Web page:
As one of the many millions of football fans who call England home, I consider myself to be spoilt by my country’s top domestic league. Every year sees no fewer than three major broadcasters compete with intensifying fervour for the rights to televise the league’s biggest games, meaning that no blockbusters go unwatched, and with an abundance of local derbies, pitting together giants from cities with fine footballing histories, such as London, Manchester, and Liverpool, on a near-weekly basis, Premier League football has top-class entertainment and stellar broadcasting at the very heart of its operation.
What’s more, with commentators frequently exclaiming that “anybody can beat anybody in this league” a fierce level of competitiveness from all 20 clubs, commonly displaying an eclectic assortment of footballing philosophies and differing playing styles, means that the pull of the Premier League goes even further than just the billions of pounds worth of players littered throughout England’s Champions League representatives. The league itself is regularly referred to in almost biblical terms, without hyperbole, by pundits as “the Promised Land” when referencing the teams aiming to reach its dizzy heights from the leagues below, which goes some of the way to describing just what kind of league encourages the wizardry of the likes of Thierry Henry and Dennis Bergkamp to thrive in.
These qualities may not be totally unique to the Premier League, but these are aspects of the beautiful game that its originators have come to expect every week from their showpiece league. Still, despite all this, like something of a footballing bigamist, I find myself being increasingly drawn in by the allure of the attack-loving, youth-entrusting, fan-cherishing Bundesliga.
It is widely believed that German league has been on a steady incline for some years, and the figures support this claim. Match day attendances in Germany are consistently the highest or among the highest in the world, for their country’s population, and global viewing figures are also on the up, particularly in Germany’s favourite rival country, England. A fine example of this meteoric rise in popularity came to the fore in 2012 when the UK’s oldest commercial television network, ITV, made history in becoming the first free-to-air TV station to broadcast German football (with the aptly titled Bundesliga Football Highlights on ITV4 providing an hour-long display of the week’s goals and talking points) greatly increasing the German league’s ability to attract foreign fans. With average viewing figures of around 100,000 people per episode, despite being aired at the thankless time of 10pm on a Monday night, this show gained the following its league deserves.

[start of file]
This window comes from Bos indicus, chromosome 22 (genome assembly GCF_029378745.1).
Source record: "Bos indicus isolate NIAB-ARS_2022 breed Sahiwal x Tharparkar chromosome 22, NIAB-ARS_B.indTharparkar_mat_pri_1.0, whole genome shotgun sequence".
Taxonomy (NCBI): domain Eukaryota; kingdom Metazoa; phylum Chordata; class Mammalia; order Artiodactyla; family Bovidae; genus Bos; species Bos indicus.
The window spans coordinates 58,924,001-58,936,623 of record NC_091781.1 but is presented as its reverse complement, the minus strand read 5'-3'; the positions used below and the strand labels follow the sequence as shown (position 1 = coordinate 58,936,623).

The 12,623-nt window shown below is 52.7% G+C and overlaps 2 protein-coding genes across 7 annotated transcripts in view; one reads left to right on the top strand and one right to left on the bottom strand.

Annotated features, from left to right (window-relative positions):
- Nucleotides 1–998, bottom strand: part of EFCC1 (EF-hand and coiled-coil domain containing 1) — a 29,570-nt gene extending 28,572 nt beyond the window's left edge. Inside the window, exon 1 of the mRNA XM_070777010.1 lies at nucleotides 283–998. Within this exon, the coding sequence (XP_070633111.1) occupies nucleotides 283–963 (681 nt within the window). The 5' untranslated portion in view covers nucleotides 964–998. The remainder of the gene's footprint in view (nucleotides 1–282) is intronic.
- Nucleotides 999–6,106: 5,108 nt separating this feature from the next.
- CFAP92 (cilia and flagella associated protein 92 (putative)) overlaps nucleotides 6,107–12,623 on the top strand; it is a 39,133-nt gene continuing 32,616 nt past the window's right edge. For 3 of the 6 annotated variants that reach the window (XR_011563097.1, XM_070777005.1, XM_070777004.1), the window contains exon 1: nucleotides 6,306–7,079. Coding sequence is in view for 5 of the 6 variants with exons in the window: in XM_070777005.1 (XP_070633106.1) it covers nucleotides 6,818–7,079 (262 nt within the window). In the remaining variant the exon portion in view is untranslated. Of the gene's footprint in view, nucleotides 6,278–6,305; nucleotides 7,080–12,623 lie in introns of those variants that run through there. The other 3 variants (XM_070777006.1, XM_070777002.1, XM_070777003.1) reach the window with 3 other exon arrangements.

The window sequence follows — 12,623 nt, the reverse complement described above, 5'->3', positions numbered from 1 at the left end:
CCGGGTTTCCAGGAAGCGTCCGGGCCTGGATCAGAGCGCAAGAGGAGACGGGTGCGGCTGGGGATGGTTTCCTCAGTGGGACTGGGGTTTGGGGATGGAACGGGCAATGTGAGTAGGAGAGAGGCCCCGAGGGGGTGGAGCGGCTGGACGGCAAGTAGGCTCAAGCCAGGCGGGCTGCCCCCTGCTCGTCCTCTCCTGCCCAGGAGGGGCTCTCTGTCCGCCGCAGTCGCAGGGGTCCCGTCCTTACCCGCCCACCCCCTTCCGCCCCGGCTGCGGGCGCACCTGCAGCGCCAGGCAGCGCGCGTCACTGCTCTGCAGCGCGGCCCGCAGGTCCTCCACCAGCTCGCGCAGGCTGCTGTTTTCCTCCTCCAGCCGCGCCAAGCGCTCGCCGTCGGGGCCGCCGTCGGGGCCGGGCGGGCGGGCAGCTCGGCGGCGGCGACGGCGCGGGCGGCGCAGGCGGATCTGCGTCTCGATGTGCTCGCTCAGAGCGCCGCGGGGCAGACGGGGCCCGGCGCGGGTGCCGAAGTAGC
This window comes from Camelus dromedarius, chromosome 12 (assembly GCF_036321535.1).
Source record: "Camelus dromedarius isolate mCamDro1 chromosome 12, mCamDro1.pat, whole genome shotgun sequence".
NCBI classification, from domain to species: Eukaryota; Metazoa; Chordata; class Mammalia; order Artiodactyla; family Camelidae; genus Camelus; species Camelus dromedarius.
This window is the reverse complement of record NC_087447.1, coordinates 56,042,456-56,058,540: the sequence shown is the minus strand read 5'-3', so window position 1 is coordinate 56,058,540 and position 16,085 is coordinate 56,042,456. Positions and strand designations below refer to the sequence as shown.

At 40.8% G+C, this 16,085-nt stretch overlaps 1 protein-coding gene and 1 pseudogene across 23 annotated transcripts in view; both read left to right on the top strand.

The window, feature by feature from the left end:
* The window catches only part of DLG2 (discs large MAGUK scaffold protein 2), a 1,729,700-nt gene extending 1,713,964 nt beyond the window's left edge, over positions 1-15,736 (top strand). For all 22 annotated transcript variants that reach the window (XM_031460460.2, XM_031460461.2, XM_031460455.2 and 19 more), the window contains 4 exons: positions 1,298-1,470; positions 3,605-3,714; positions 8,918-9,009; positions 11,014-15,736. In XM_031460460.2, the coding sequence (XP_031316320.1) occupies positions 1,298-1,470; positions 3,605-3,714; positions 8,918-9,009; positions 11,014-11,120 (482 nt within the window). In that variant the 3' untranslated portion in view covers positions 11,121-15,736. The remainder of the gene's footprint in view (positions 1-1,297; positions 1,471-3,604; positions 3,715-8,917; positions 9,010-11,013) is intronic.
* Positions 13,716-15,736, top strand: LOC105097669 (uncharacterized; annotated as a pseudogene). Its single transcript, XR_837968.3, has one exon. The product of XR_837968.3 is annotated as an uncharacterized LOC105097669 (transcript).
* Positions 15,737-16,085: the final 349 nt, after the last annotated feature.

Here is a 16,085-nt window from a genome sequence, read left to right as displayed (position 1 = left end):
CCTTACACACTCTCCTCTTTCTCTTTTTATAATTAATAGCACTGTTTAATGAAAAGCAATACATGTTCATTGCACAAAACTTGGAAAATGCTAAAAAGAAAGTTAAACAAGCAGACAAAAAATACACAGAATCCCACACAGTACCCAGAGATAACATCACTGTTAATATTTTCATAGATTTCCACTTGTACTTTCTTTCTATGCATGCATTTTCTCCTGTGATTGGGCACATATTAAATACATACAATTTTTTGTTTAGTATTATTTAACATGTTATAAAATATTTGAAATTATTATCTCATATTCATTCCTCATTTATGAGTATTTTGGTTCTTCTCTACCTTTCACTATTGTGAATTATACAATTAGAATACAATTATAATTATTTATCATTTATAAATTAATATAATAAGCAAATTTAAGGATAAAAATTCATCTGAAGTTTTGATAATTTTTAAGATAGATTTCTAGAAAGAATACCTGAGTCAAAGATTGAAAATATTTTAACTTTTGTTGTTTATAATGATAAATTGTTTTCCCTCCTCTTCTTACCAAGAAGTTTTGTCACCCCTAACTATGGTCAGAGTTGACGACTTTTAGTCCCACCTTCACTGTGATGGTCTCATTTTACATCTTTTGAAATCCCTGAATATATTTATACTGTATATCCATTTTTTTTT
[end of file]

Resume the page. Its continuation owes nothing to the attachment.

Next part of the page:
Although, perhaps more importantly, to many fans, it is the quality of German football itself, which has mimicked the remarkable rise of its worldwide attraction – even without including my Champions League winning exploits with Schalke 04 on FIFA 14 – with the league’s two (current) burliest heavyweights experiencing incredible success on the biggest stage in club football. While also maintaining a thrilling fight for the domestic title, Borussia Dortmund forced their way into Europe’s elite two seasons back, comfortably vanquishing Real Madrid in both the group stage and the knockout round of the 2013 Champions League, only for Jupp Heynckes’ Bayern Munich to go one step further, defeating their compatriots in the final, dethroning Chelsea (who had felled Bayern in the previous year’s final) on their way to completing a clean sweep of the trophies on offer to them, in turn dislodging the tiki-taka masters of Barcelona as Europe’s finest.
It should also be noted though, that, to many, these club-level accolades pale into insignificance when compared with the German national team’s recent achievements; remaining unbeaten at the 2014 World Cup, conquering all (including Ronaldo’s Portugal and Messi’s Argentina) along the way to winning the tournament, and even accomplishing an almost implausible 7-1 destruction of hosts and tournament favourites Brazil, all with 16 (of their 24 squad players) Bundesliga regulars. These astonishing successes are widely believed to be the much deserved rewards for the German FA’s many years of tutoring and funding of grassroot level football, aiming, in the long-term, for exactly these kinds of remunerations.
But to speak only of on-field achievements and television viewing figures would be to discredit the philosophies of German football, as these results represent the fruits of dedicated German labour, not the great lengths to which the Bundesliga go to make the German football experience one that deserves writing about. Though individual articles could be written about each of these matters, the subject of terrifically low (season) ticket prices compared to the Bundesliga’s European contemporaries and the unparalleled numbers of home-grown players utilised by their clubs represent yet more reasons why some foreign fans view the Bundesliga as something of a utopian reimagining of a football league, a textbook execution, that their own country’s football associations should be aiming to emulate at almost every level.
One could argue that, as the planet’s most popular sport, football need not be played well to be watched, or need to be played in an aesthetically pleasing style to win games. You could say that ticket prices are high in many leagues because they can be, or that young players will play if they’re good enough regardless of how many expensive foreigners may rival them for playing time. That alternatives to these issues are merely luxuries. But it is principles such as these that have become cornerstones of German football, allowing them to develop an iteration of the beautiful game that has rightly become the envy of fans all over the globe.
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